Making the CUT in style

Timothy Barber
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45 Park Lane, W1K 1PN,, 020 7493 4545
FOOD ****

Cost per person without wine: £70

IN the past, finding high-quality steak in London meant ordering plump filet mignon in a superior French restaurant and hoping the chef knew what to do with it. That’s all changed in the last few years. Gaucho had shown there was a market for steakhouse chains that didn’t have Angus or Aberdeen in the title (Lord knows there never seemed much of a market for places that did). But it is Hawksmoor in Spitalfields and Goodman in Mayfair that have demonstrated how expert sourcing, superb cooking and youthful flair can make steak exciting and fashionable.

Now the latter places are both due to open third venues, Richard Caring’s Caprice Holdings will soon open a steak restaurant in Grosvenor Square and Park Lane’s newest glitzy hotel has a steak-specialising dining room as its focal point.

It’s the creation of Wolfgang Puck, a gregarious Austrian who is one of America’s most celebrated celebrity chefs and restaurateurs. He cooks for the Oscars; he’s pally with Hollywood’s biggest stars; his empire of high-gloss restaurants, stretching from LA to Singapore, makes Gordon Ramsay look work-shy. And now here he is in London – with his best US chefs in tow – opening a steak restaurant in 45 Park Lane, the Dorchester’s new boutique sister hotel.

Really it’s boutique only in that it has less than 50 rooms and an address for a name; other than that it’s pure Hollywood. A gleaming, glossy slab of anti-austerity extravagance, with a sumptuous lobby that gives way directly onto Puck’s dining room.

A word to the wise: ask to be seated at the far end of the restaurant. We were bunged next to a curtain that half-separates the dining room from the lobby. My view, just past the lobby, was of a couple of chaps in shorts reclining with their laptops on the lobby’s grand red sofas, flip flops distributed around the floor. Sometimes, if they hitched their legs up just so on the sofa, I could catch sight of their underwear too as I glanced up from my food. Like, no thanks.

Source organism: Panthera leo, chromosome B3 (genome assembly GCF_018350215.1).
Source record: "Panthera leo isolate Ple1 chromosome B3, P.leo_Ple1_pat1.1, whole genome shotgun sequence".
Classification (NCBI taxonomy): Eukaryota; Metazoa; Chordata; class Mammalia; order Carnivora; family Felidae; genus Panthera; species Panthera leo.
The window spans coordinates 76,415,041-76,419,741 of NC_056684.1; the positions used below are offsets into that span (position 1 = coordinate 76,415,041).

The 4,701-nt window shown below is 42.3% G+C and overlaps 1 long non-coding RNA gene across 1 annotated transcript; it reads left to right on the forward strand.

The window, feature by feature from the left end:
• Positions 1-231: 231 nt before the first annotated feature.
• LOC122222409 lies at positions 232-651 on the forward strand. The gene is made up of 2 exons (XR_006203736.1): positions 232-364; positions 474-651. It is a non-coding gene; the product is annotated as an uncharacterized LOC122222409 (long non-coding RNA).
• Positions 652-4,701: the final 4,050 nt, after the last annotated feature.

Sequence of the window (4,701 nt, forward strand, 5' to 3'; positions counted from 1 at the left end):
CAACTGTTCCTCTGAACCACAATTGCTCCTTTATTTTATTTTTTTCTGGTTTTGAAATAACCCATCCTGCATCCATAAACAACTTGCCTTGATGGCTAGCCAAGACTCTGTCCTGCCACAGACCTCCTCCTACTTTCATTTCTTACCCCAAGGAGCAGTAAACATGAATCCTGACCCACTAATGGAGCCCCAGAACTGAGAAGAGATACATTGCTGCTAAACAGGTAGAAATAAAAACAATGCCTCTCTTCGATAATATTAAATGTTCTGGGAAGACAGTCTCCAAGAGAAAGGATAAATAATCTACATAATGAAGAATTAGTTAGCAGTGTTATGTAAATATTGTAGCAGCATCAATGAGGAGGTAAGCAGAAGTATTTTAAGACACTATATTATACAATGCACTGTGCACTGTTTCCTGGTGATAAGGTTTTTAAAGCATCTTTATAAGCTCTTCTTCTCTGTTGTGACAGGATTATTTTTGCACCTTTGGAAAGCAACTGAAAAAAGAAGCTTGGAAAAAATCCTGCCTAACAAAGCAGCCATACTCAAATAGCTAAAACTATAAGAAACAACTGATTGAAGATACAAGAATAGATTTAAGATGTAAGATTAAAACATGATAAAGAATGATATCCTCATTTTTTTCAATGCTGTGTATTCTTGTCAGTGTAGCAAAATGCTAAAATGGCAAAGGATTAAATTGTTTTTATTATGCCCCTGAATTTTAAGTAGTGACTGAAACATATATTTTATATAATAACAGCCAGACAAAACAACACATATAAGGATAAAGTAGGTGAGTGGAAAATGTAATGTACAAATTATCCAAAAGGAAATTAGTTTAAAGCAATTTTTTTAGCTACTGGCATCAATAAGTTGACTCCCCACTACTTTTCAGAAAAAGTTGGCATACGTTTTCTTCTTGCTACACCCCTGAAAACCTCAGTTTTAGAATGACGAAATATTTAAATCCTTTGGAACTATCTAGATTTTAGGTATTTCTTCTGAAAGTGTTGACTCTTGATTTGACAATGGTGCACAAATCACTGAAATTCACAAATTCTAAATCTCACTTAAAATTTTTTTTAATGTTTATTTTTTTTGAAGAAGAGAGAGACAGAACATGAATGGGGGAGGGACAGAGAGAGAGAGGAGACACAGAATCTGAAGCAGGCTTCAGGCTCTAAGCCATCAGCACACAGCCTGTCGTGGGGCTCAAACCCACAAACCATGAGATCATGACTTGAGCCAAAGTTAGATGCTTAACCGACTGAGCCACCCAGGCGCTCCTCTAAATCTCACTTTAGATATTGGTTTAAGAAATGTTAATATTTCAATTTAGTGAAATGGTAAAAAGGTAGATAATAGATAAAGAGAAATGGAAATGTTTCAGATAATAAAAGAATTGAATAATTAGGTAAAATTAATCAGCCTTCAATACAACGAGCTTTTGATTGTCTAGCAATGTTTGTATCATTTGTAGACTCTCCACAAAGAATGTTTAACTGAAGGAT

Anyway, flip flops and Calvins aside, it’s a sparkly, spangly kind of a place. The table tops are polished, pink-tinged mirrors, like great sheets of rose gold; the chandeliers look like sci-fi cloudbursts; the music is, well, much as you’d expect in a Hard Rock Café as it happens, though this is apparently Puck’s personal playlist.

The menu is like a global index of top-notch beef: USDA prime cuts from Arkansas, wagyu from Down Under or from Chile, Casterbridge Angus from Devon. It’s all cooked over hard wood and charcoal on a grill of Puck’s own design, then singed under another grill burning at 650 degrees.

While we were inspecting the menu, a strange thing happened. Our waiter brought us little white plates, “for the amuse bouche, sir”. Okay, I’m not that fussed by having my bouche amused, particularly when I’ve got a lot of steak to force down it, but if you insist. We made our orders, chewed on some jolly good bread and watched as the waiter glided in, silently removed the plates and glided away again. I summoned a more senior looking chap. “So, the amuse bouche….?”

“Sorry sir, miscommunication,” he said ruefully. “But, er, can I point out the beautiful Damien Hirst butterfly pictures on the wall?”

Gee, thanks. Our starters arrived. Choosing them had been problematic – there’s 13 to pick from, all priced between £10 and £18 (well, this is Park Lane), covering rather diverse bases, from sushi to oxtail broth to bone marrow flan. I went for some soft, perfectly cooked veal tongue, accompanied by artichokes and a peppery salsa verde. My friend had Puck’s signature starter from his original Californian restaurant, Spago – a hearty pile of crab and lobster in a tomato and horseradish sauce, which tasted for all the world like a prawn cocktail.

For steaks, I enjoyed the tasting dish of three different New York sirloins: American, English and some Aussie wagyu, though initially no one bothered to explain which was which (the maitre’d finally appeared and took care of this). The corn-fed USDA was sweet and unctuous; the wagyu was spongily soft with flavour that lingered marvellously; the grass-fed English was, I’m happy to say, my favourite – earthy, austere and rather glorious.

My friend’s USDA rib-eye was everything it should have been, too: huge, evenly pink throughout, sweet as a sugar lump and squelching with bloody juice. The chips and onion rings were expertly made, but had gone cool.

Look, it really depends what you’re after in a steak restaurant. No doubt the service will slicken up – you don’t get to Puck’s level without knowing how to ensure a well-running dining room. If you want glamour, lavishness, buzz and a vast bill, CUT does the business. If you want a low-lit, jazzy atmosphere, go to Goodman. If you want old-fashioned class with a dash of hipster cool, go to Hawksmoor.

In other words, there’s fine steak to suit all tastes now, and more to come. That’s a very good thing – and even if I find CUT too fanch-shmancy by half, I’d hold nothing against those (and there will be many) who’ll find it the bees knees.